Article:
Improvisation is one of the best methods we have for figuring out how our students are working through musical materials. That’s because the cognitive process in improvisation requires students to build upon previous knowledge to create something new. Improvisation is also spontaneous, so students generate this new material in the moment. Spontaneously generating new musical material based on previous understanding is an impressively advanced skill!
There are different kinds of improvisation activities that your students will find valuable. They range from open-ended, free activities (like a young child “playing around” on a metallophone), to highly structured in their form, melodic content, and meter (like a vibraphone player improvising over a 12-bar blues progression).
These tips apply to structured improvisation. That means that you are putting some parameters around the form you want the improvisation to take. The exact parameters you’ll use will depend on your students, their musical abilities, and your unique educational goals.
1. Prerequisites for Improvisation:
Improvisation is an aural skill. Students will need lots of experience and understanding of the musical element before they’re asked to improvise with it. This includes singing, speaking, playing, reading, writing, listening, and analyzing. In addition, here are two important prerequisites to think about:
In improvisation, students must draw conclusions about music based on their understanding of music’s structure. Students are essentially making guesses about what musical pairings will sound good together. For this to work well, they need an established tonal, rhythmic, and structural landscape.
Tonal Patterns and Vocal Improvisation:
Vocal improvisation is a particularly challenging task because of how much preexisting aural skills it takes. When they improvise vocally, students draw on tonal patterns. If a collection of tonal patterns are not secure (for example, m r d; mm r d; m rr dd d), students will have limited success with vocal improvisation.
Students need a strong aural foundation before they’re ready to tackle improvisation
2. Strategies for Successful Improvisation
Improvisation is wildly rewarding and fun, but it can also be intimidating. Here are some of my favorite ways to scaffold the process:
It’s not surprising that students experience more success with improvisation when their teachers model it for them. When you provide a model, students see that their answers don’t need to be elaborate or complex. It takes some of the pressure off to hear examples of what the teacher considers to be “good” improvisation. Also, if students see you as a creative agent, they’re more likely to engage in creative activities themselves. When you participate in play-based activities like improvisation, you’re setting the example for a play-based process.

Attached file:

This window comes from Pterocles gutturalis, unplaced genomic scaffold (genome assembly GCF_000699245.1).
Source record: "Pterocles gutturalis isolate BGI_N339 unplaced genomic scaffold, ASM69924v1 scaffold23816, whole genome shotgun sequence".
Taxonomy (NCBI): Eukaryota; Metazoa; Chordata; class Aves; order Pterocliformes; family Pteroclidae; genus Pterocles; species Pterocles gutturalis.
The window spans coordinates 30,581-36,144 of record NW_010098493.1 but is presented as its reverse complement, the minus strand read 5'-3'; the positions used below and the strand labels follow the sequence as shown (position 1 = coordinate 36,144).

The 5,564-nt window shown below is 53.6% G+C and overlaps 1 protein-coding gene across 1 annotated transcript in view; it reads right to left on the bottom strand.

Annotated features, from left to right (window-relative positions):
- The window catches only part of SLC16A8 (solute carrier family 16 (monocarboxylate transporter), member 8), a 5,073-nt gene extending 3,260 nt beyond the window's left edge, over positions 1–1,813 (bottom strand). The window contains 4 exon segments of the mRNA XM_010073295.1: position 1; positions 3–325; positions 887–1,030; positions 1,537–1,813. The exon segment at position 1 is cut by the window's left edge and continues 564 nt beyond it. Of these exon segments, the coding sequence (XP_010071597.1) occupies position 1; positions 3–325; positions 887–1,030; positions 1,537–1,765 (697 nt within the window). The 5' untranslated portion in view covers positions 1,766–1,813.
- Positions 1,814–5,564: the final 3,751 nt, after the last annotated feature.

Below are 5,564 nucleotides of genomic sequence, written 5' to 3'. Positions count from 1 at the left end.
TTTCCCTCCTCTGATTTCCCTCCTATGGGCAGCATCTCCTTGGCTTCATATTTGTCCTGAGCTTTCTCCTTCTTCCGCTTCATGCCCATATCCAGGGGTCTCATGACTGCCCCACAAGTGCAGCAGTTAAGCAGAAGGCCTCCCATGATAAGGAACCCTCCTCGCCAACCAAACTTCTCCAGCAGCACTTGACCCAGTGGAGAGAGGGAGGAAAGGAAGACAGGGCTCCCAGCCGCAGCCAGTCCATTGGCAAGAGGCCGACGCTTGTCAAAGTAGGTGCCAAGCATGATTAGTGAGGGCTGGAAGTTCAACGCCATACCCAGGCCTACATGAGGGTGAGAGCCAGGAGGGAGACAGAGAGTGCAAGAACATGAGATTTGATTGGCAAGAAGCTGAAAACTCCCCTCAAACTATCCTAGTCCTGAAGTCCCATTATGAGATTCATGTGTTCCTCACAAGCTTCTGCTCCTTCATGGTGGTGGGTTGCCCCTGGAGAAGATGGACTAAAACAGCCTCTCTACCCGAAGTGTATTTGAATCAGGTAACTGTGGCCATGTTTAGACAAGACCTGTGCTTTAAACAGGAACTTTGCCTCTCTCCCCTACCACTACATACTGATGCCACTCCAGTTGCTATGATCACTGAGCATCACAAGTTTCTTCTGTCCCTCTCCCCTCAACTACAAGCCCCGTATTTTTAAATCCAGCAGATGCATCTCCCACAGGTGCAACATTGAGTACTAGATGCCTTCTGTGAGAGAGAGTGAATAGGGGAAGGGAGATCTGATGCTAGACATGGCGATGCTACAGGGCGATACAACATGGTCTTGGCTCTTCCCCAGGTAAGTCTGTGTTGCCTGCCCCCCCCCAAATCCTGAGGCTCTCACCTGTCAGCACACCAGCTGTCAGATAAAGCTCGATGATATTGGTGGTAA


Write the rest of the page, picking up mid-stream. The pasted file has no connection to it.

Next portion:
Think it in your head:
Have students practice aurally before they’re asked to give a physical response. That helps them internalize how much time they have to make something up. In my experience, improvising within a metered time constraint (phrase) is the most challenging aspect for students. I recommend having students pat the steady beat as they inner hear the phrase to reinforce the amount of time they have to improvise.
Before playing instruments, I almost always have students improvise on body percussion. This is a valuable scaffolding strategy that helps students internalize the spatial awareness they’ll need on instruments. Jumping straight to instruments works with some activities and some students, depending on their musical skill level. However, when in doubt, I find it’s best to add this extra step.
Have the whole class perform their improvisation at once. It will sound chaotic, but students need a safe place to “test drive” their rhythmic and melodic ideas.
Small Group Practice:
After an aural and group practice, ask half the class to share their improvisations at the same time. Then switch. Gradually narrow down the number of students you’re asking to share. This doesn’t necessarily need to happen all in one lesson.
Scaffold the process before you ask students to share their ideas
3. Improvisation Success and a Culture of Creativity
The amount of teacher-driven versus student-driven activities in your classroom will impact how your students handle improvisation activities.
If students are used to you making all the musical decisions (what to sing, what to read, how to perform, how many times to repeat, etc) and simply following musical directions, they may not be comfortable jumping straight into improvisation.
If the teacher does all the thinking, and the students are only responsible for doing what the teacher says, the creative ownership rests solely on the teacher. This may make for a tricky transfer of ownership when the students are asked to do the thinking.
However, if students are used to having ownership over musical decisions like what instruments to use, how to move, what the form should be, and what parts should be included, they will be more comfortable with the innovation and creative thinking needed for improvisation.
You can read about how I use improvisation in my warm up routine here.
Strive for a culture of creativity instead of isolated creative activities.
The next post will be full of actionable ideas you can use to encourage creative improvisation in your classroom.
What are some of your favorite improvisation invitations?